The contemporary movement Slow Art together with related trends such as Slow Food and Slow Travel, all promote a more peaceful lifestyle, protesting against the stress of modern society. Slow Art is about taking time but the movement also celebrates meticulous technique and careful craftmanship, gained after years of practice, failure, setbacks and occasional victory.
Carl Honoré writes in his book In Praise of Slowness (2004): “Slow art is a cultural revolution against the notion that faster is always better (…) Savoring the hours and minutes rather than just counting them. Doing everything as well as possible, instead of as fast as possible. It’s about quality over quantity (…)”
Anna Almqvist never thought she would ever fit into any movement or “ism”. But she was told that she was a “slow artist” and realized that there was in fact only one part of her life (including sleeping) where she did not have to battle with the clock – her time in the studio, alone with her art work.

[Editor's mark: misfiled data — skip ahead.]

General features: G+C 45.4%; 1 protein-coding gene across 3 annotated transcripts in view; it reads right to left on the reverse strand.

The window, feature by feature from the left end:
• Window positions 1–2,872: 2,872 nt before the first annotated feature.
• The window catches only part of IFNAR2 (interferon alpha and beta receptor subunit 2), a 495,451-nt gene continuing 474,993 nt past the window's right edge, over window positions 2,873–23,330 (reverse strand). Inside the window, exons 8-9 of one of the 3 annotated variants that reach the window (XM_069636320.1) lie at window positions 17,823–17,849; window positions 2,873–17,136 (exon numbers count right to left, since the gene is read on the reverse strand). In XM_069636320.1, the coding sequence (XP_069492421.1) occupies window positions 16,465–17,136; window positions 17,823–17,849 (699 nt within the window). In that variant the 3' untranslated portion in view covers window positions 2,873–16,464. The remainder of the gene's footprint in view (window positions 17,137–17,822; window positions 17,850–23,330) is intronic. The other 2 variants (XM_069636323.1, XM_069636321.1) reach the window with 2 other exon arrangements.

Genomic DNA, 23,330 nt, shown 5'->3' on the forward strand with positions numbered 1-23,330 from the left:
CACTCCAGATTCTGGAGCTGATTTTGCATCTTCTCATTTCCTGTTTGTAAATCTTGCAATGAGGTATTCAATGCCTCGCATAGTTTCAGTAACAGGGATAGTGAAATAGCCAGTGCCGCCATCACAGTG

Anna`s water color technique is certainly slow; after drawing for hours with pencil on the water color sheet, she builds the image by adding layers upon layers of thin paint, glaze with water over the area to make colors spread and blend, start over with thin layers, add tiny dots in thousands, glaze again, working her way towards the goal.
And the goal is not only a painting, good enough to finish, save and perhaps show for others some day. The time consuming work with the painting, in solitude, is a goal in itself.